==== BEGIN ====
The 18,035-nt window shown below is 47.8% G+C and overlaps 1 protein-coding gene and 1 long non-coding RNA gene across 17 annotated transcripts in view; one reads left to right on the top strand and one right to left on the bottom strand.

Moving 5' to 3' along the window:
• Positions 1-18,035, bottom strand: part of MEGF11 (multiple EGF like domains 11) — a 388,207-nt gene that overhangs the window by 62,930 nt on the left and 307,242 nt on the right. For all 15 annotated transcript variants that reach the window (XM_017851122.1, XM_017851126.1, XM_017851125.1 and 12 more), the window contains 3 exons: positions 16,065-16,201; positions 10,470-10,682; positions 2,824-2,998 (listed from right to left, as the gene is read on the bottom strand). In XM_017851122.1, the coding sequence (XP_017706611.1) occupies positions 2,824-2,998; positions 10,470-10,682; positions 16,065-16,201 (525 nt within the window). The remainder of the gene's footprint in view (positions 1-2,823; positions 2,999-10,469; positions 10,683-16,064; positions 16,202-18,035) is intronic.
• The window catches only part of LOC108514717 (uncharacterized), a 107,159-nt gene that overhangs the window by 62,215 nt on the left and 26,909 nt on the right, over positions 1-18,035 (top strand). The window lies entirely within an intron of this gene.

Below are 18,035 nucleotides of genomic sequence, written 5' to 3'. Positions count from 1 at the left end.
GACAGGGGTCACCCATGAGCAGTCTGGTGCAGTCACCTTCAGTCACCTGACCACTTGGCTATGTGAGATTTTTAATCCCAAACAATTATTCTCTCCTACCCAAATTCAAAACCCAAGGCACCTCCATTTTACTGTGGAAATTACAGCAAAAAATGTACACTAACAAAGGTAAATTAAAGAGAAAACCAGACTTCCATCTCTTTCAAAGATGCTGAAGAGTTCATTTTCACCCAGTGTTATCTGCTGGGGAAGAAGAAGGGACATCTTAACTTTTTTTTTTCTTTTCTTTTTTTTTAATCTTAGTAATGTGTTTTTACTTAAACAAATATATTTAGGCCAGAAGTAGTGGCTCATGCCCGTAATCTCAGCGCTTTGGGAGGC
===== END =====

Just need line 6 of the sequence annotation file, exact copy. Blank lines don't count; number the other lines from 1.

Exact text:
GACAGGGGTCACCCATGAGCAGTCTGGTGCAGTCACCTTCAGTCACCTGACCACTTGGCTATGTGAGATTTTTAATCCCAAACAATTATTCTCTCCTACCCAAATTCAAAACCCAAGGCACCTCCATTTTACTGTGGAAATTACAGCAAAAAATGTACACTAACAAAGGTAAATTAAAGAGAAAACCAGACTTCCATCTCTTTCAAAGATGCTGAAGAGTTCATTTTCACCCAGTGTTATCTGCTGGGGAAGAAGAAGGGACATCTTAACTTTTTTTTTTCTTTTCTTTTTTTTTAATCTTAGTAATGTGTTTTTACTTAAACAAATATATTTAGGCCAGAAGTAGTGGCTCATGCCCGTAATCTCAGCGCTTTGGGAGGC